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Da’at Tevunot -- The Knowing Heart

Section 1, Chapter 17

1. There’s something not to be denied though about G-d’s interactions with us, and it’s this [1]. There are times when He acts in an open and above- board way with us, as when He punishes or rewards us for our deeds, “showing us His hand” if you will, and directly responding to our actions, measure for measure.

And then there are times when His actions don’t quite fit that pattern and He’s not all that straightforward with us, as when He functions in response to what Ramchal terms His own “profound counsel” [2] -- His own plan which aims to lead us toward perfection and sees to it that everything contributes to that end.

And in fact, that only stands to reason, After all, haven’t we been taught that “everything done by Heaven is (for the) good” (Berachot 60a, Ain Yaakov text) and hasn’t the prophet said, “In that day” -- in the end -- “(we) will say, ‘I will praise You, G-d; for though You were (once) angry with me,” I have come to understand that “Your anger is (now) turned away and You have comforted me” (Isaiah 12:1)?

So we’re to understand that behind everything that happens in the world lies the fact that G-d will make His ways known to us in the end, that only good will come about despite our travails, that utter goodness will always rise up out of the bad, and that no one will ultimately be rejected as a consequence of his sins so much as “treated” for them and set right. And that it will become clear that all G-d meant from the first was to rectify things.

2. It will also become manifest in retrospect that G-d’s ways ha ve always been far more “awesome, and infinitely wide and deep” than we imagined, as Ramchal terms it, and staggeringly beyond our ken. And it will be understood how “even the least significant of His actions is so full of wisdom and depth that it’s impossible to plumb them”. For, while G-d’s actions “may seem to be straightforward (at times), their contents are nonetheless (always) esoteric” and a byproduct of G-d’s occult plan to do good, and they’ve always been rooted in “goodness rather than harm” even if we can’t “see them or understand (them in that light) now”.

We’ll also eventually come to know that even when He chides us and has us suffer trial and tribulation, that it’s all for the good, as G-d only means to rectify us; and that He isn’t set on rejecting wrongdoers as the notion of “retribution” would seem to indicate. For, as He Himself said, “’Have I any pleasure at all when a wrongdoer dies’ …; (I’d prefer) that he repent of his ways and live!” (Ezekiel 18:23). And we’ll learn that while G-d certainly tests and vexes wrongdoers, He only does that to uphold them in the end [3]. That’s to say that we’ll sooner or later see through the supposed and peer onto the meant.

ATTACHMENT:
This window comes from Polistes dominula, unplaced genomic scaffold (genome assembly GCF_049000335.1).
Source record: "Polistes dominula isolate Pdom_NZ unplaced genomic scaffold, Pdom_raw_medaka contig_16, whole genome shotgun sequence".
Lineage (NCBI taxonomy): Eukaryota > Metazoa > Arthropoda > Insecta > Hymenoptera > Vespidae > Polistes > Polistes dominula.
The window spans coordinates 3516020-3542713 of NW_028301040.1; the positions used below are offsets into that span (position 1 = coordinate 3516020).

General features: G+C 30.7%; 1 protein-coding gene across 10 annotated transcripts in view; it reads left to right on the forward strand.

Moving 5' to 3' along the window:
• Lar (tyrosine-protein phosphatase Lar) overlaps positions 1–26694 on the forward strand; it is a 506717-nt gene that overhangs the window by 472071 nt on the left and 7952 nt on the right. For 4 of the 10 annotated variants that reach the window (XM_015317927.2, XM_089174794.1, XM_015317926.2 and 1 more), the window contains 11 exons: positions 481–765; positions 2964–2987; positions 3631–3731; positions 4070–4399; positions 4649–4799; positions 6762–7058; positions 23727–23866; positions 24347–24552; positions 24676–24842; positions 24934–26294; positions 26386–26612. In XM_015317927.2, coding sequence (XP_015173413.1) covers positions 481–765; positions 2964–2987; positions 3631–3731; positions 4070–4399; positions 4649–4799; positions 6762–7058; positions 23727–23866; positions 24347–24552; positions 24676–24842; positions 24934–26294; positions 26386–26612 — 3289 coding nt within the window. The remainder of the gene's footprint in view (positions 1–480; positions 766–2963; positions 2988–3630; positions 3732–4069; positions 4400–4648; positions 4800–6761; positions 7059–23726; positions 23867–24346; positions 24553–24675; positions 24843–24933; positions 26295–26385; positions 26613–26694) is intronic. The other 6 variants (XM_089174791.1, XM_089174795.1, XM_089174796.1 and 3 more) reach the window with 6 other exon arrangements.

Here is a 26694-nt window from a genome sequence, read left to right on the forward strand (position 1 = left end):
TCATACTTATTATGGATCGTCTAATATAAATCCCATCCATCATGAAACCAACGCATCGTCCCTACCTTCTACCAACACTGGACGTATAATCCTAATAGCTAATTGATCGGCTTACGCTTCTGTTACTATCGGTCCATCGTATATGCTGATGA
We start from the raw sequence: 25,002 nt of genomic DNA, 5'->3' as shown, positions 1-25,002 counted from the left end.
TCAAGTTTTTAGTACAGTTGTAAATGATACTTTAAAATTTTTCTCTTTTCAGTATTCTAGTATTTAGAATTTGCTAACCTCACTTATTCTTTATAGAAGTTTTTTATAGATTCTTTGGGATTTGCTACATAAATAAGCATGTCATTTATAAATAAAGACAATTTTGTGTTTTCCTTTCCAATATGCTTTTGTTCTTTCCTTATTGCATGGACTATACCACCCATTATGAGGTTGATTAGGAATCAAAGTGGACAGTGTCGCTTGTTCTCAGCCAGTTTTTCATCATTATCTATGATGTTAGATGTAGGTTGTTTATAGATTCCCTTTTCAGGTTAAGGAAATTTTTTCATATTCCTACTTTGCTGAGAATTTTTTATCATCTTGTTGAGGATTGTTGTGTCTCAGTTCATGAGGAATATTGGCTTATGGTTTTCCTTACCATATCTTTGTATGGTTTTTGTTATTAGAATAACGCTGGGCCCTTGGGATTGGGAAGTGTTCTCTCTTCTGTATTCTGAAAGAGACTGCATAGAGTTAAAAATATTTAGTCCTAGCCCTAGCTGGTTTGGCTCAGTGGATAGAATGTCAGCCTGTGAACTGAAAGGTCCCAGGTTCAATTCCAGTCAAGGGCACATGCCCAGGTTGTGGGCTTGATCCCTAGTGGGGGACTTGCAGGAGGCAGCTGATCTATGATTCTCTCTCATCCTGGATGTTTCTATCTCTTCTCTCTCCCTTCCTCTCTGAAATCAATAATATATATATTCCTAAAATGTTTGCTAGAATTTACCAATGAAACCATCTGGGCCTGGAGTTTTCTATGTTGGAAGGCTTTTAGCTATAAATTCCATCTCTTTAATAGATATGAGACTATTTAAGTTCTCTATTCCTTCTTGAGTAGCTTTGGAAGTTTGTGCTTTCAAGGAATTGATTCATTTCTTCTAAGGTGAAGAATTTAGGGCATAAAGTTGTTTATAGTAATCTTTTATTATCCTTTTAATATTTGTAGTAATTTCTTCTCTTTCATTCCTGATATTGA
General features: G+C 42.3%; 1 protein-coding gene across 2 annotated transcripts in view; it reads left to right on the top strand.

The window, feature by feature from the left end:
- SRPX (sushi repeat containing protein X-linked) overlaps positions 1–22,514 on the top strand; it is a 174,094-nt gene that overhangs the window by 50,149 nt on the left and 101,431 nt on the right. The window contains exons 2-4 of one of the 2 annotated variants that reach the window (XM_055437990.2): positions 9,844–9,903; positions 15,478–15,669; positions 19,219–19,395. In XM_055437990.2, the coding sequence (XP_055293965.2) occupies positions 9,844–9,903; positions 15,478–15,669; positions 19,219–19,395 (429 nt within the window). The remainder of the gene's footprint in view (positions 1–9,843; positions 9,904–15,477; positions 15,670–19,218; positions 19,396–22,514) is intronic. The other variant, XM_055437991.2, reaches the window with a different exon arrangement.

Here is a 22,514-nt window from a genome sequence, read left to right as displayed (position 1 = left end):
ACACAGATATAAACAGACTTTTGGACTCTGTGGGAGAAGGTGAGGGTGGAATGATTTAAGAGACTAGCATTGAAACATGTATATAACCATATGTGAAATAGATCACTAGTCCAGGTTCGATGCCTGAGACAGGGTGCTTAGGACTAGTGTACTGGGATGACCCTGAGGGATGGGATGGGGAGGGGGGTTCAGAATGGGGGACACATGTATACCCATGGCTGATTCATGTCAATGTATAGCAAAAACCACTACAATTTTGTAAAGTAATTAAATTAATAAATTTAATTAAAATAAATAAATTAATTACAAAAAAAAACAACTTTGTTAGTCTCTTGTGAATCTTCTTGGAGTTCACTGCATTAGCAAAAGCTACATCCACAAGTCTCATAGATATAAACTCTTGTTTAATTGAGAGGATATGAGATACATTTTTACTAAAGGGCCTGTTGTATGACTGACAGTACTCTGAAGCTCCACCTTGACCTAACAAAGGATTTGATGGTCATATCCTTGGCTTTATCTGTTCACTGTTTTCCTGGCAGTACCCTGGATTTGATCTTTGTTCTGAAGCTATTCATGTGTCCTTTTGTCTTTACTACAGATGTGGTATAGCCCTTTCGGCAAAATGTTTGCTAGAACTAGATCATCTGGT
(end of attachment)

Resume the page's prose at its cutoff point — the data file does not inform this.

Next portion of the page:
So let it be reiterated that whatever happens to us now as a consequence of our bad or good actions is still-and-all rooted in our ultimate perfected state, when “the eyes of the blind will be opened, and the ears of the deaf will be unstopped” (Isaiah 35:5), For we’ll come to see and to understand as we never could before, and we’ll come to catch sight of the wisdom that runs through things like a rivulet of quick color [4].

Notes:

[1] This chapter returns to 1:15 and quite frankly simply reiterates the important idea offered there that G-d is always tilting the cosmos in the direction of perfection, and that nothing could ever thwart that. It also clears up questions that may have come up because of things said there that might seem to blunt that. The truth be told, there are several points in Da’at Tevunot, here and elsewhere, where Ramchal seems to be redundant. But it’s our contention that he purposefully repeats himself in order to drum his points in and to underscore just how vitally important they are.

See Klallim Rishonim 7 for a Kabbalistic understanding of this chapter, as well as R’ Goldblatt’s note 7 and his comments on pp. 475-476, R’ Friedlander’s Iyyun 16 (at end), and R’ Shriki’s note 39 (to some degree).

[2] See ¶167 below, Clallei Milchamot Moshe 7, and Breishit Rabbah (Eikev) for use of this unusual and captivating turn of phrase.

[3] According to R’ Shriki (based on Klach Pitchei Chochma 49) the process will begin in the Messianic Era (note 40), but see 1:6 above (note 9) and R’ Friedlander’s note 92 to this chapter.

[4] Ramchal is careful to point out here in the text, though, that that degree of overarching benevolence we’re to experience will only come our way to the degree we can handle -- it will not be an expression of G-d’s own inherent essential benevolence. That’s to say that even though there’s much more to remark about the stupendous things we’re to experience than we’ve indicated, the point remains that there’s an even more stupendous element that can’t even be cited.

He then sets out to encapsulate the chapter at its end, which we’ll offer here rather than above, to avoid further redundancy. As he puts it, “G-d’s own inherent Perfection is utterly unfathomable. But since He wanted to express His benevolence through acts that are in our ambit and not beyond it, He brought about various things that would eventually have us achieve perfection and a state of rectification. This factor underlies all His actions (here) and is their common denominator. Some and only some of this hidden factor can become clear to us in the things (of this world) itself when G-d wants us to become aware (of the hidden factor), but the vast majority of it remains hidden away and unfathomable.”


Rabbi Yaakov Feldman has translated and commented upon "The Gates of Repentance", "The Path of the Just", and "The Duties of the Heart" (Jason Aronson Publishers). His works are available in bookstores and in various locations on the Web.


 






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